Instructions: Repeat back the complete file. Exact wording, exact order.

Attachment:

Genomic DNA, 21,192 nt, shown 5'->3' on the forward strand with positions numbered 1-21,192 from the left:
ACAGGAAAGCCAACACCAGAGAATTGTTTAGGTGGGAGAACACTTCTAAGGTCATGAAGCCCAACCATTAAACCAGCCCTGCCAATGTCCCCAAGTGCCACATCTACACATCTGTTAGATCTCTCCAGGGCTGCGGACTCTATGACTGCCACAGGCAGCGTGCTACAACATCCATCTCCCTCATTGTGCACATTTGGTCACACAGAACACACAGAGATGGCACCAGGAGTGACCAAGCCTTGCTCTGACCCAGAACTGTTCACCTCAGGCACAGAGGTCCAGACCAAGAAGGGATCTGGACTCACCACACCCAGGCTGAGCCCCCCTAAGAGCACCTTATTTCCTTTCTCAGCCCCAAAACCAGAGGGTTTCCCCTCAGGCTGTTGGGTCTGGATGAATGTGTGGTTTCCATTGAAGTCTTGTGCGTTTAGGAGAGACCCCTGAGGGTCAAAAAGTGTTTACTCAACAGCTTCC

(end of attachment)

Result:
Genomic DNA, 21,192 nt, shown 5'->3' on the forward strand with positions numbered 1-21,192 from the left:
ACAGGAAAGCCAACACCAGAGAATTGTTTAGGTGGGAGAACACTTCTAAGGTCATGAAGCCCAACCATTAAACCAGCCCTGCCAATGTCCCCAAGTGCCACATCTACACATCTGTTAGATCTCTCCAGGGCTGCGGACTCTATGACTGCCACAGGCAGCGTGCTACAACATCCATCTCCCTCATTGTGCACATTTGGTCACACAGAACACACAGAGATGGCACCAGGAGTGACCAAGCCTTGCTCTGACCCAGAACTGTTCACCTCAGGCACAGAGGTCCAGACCAAGAAGGGATCTGGACTCACCACACCCAGGCTGAGCCCCCCTAAGAGCACCTTATTTCCTTTCTCAGCCCCAAAACCAGAGGGTTTCCCCTCAGGCTGTTGGGTCTGGATGAATGTGTGGTTTCCATTGAAGTCTTGTGCGTTTAGGAGAGACCCCTGAGGGTCAAAAAGTGTTTACTCAACAGCTTCC